Under Project --> Project Properties --> CRS, make sure that "Enable 'on the fly' CRS transformation" is checked. If this doesn't do the trick, look at the layer properties, and make sure they are set to match the data source (not how you want them to display). This should be EPSG 22181 for your database, and EPSG 3857 for the Google Maps basemap.
Assuming you are working with a limited amount of vector data in your database, you will likely want to set your project CRS to 3857. The street lines will be projected from 22181 to 3857 on the fly to show on your screen, while the Google Maps would stay in 3857. If you find the street lines are taking awhile to render, you could try setting the project CRS to 22181, in which case the Google Maps basemap would be converted from 3857 to 22181. I've generally found that on-the-fly projection of the Google Maps basemap can be more problematic.
I have also seen some issues with alignment, particularly with Google Maps, when you try to zoom in past a certain zoom level.
EDIT after screenshots:
The coordinates on your screenshot do not make sense for EPSG 22181 projection. It looks like both x and y are negative, and the scale is 1:36 which would put the real-life scale of your map at only a few hundred meters. I expect your roads are much longer than that. I think it is likely that your data was not created in 22181, but some other projection. Try going to the Database --> DB Manager menu. Expand PostGIS and keep expanding to your line table. On the right, look for a "Spatial ref" entry for the table. The screenshot below shows where to look for a table I've been building in EPSG 4326. Do yours say 22181? If so, I think it possible that your roads were originally recorded in something like 4326 and were inadvertantly assigned to 22181. If so, it may require something like the PostGIS UpdateGeometrySRID in a SQL query, but you would need to figure out what it should have been first.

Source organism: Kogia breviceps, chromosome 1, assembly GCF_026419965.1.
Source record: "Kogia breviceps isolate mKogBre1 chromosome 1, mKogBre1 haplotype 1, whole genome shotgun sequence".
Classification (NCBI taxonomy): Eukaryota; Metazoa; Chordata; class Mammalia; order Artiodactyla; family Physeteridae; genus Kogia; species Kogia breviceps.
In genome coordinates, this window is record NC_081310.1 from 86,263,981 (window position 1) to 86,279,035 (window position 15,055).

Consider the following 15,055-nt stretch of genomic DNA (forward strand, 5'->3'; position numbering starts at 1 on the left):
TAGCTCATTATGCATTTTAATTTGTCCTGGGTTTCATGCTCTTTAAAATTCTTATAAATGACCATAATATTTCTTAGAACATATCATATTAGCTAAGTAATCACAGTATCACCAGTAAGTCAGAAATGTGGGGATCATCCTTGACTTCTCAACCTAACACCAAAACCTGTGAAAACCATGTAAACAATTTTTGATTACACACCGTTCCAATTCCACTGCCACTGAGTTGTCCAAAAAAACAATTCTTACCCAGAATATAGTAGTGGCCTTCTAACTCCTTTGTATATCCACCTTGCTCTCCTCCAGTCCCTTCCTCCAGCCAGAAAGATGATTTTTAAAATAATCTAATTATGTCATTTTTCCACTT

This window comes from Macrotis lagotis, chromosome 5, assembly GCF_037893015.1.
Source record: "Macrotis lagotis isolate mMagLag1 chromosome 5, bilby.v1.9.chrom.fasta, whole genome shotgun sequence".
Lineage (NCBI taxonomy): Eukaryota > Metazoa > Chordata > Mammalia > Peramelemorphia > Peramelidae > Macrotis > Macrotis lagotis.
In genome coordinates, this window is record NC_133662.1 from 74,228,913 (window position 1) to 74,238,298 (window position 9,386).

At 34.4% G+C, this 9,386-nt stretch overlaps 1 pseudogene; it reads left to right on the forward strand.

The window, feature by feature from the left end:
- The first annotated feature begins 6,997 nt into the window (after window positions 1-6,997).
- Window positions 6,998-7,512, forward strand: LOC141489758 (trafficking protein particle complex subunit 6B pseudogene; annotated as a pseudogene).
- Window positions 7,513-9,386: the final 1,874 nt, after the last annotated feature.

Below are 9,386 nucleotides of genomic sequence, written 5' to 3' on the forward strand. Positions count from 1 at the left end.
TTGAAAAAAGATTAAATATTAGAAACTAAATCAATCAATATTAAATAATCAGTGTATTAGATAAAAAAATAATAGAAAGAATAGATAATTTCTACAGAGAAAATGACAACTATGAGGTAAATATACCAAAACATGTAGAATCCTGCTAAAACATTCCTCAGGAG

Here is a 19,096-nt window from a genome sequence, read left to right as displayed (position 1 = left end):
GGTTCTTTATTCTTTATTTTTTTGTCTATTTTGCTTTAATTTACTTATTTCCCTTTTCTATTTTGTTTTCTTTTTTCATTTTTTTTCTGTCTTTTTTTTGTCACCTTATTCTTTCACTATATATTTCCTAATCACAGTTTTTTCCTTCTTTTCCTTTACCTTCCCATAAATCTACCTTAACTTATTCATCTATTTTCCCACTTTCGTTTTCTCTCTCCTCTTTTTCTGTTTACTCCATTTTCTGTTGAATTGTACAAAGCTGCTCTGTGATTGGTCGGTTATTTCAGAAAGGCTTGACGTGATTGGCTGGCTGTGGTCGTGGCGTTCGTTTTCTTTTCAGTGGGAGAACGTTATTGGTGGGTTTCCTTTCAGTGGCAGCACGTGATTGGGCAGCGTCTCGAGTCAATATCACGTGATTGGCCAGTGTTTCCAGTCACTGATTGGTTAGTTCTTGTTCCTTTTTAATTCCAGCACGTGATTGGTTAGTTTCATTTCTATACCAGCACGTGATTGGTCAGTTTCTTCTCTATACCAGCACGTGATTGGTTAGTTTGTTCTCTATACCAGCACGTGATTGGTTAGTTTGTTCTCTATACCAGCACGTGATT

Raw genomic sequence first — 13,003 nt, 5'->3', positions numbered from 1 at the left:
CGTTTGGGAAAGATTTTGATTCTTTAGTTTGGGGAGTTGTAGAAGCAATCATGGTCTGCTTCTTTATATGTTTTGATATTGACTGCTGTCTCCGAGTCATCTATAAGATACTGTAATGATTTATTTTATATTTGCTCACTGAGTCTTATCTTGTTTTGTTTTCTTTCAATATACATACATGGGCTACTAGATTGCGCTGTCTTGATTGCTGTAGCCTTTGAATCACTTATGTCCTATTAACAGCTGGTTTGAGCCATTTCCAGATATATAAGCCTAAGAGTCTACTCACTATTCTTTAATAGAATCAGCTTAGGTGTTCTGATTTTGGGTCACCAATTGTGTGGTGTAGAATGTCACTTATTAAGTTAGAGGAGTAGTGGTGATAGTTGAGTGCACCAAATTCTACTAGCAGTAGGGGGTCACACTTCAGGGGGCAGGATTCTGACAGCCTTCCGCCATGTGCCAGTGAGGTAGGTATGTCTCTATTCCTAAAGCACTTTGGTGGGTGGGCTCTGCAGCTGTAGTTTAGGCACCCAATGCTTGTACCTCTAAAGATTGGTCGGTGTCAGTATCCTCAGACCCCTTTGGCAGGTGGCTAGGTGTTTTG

It appears that your coordinates were actually in EPSG 4326, despite your table being set for 22181. There are two ways to fix this. The first is to set the table to 4326 without changing any of the coordinates themselves. This would be done with something like UpdateGeometrySRID in SQL (QGIS --> DB Manager --> Database --> SQL Window or using pgAdmin):
SELECT UpdateGeometrySRID('line', 'the_geom', 4326);
Your other option is to convert the geometries to 22181 coordinates using ST_Transform. See this post for instructions if you choose this route.
As an aside, you may consider renaming the 'line' table to 'road' or 'street', to avoid confusion with the geometries themselves.